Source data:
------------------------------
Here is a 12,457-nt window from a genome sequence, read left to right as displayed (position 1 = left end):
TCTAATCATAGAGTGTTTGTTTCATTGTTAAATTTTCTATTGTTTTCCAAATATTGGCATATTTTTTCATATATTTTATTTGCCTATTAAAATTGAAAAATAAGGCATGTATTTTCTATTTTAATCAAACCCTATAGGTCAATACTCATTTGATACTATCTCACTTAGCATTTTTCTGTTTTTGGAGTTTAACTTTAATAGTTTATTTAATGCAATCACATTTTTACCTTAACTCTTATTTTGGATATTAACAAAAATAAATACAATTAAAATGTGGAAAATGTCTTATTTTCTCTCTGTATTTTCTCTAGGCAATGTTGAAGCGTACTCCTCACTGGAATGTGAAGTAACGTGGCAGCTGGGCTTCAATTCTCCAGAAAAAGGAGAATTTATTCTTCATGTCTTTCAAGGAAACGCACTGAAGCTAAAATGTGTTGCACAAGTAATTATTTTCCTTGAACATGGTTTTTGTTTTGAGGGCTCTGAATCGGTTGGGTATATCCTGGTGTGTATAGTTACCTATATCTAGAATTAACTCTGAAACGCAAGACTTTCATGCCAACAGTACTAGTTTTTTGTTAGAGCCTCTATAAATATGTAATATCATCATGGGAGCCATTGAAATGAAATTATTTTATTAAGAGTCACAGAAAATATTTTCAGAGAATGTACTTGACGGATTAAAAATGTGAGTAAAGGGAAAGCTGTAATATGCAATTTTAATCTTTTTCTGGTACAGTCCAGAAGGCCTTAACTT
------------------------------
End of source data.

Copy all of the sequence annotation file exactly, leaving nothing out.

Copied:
Here is a 12,457-nt window from a genome sequence, read left to right as displayed (position 1 = left end):
TCTAATCATAGAGTGTTTGTTTCATTGTTAAATTTTCTATTGTTTTCCAAATATTGGCATATTTTTTCATATATTTTATTTGCCTATTAAAATTGAAAAATAAGGCATGTATTTTCTATTTTAATCAAACCCTATAGGTCAATACTCATTTGATACTATCTCACTTAGCATTTTTCTGTTTTTGGAGTTTAACTTTAATAGTTTATTTAATGCAATCACATTTTTACCTTAACTCTTATTTTGGATATTAACAAAAATAAATACAATTAAAATGTGGAAAATGTCTTATTTTCTCTCTGTATTTTCTCTAGGCAATGTTGAAGCGTACTCCTCACTGGAATGTGAAGTAACGTGGCAGCTGGGCTTCAATTCTCCAGAAAAAGGAGAATTTATTCTTCATGTCTTTCAAGGAAACGCACTGAAGCTAAAATGTGTTGCACAAGTAATTATTTTCCTTGAACATGGTTTTTGTTTTGAGGGCTCTGAATCGGTTGGGTATATCCTGGTGTGTATAGTTACCTATATCTAGAATTAACTCTGAAACGCAAGACTTTCATGCCAACAGTACTAGTTTTTTGTTAGAGCCTCTATAAATATGTAATATCATCATGGGAGCCATTGAAATGAAATTATTTTATTAAGAGTCACAGAAAATATTTTCAGAGAATGTACTTGACGGATTAAAAATGTGAGTAAAGGGAAAGCTGTAATATGCAATTTTAATCTTTTTCTGGTACAGTCCAGAAGGCCTTAACTT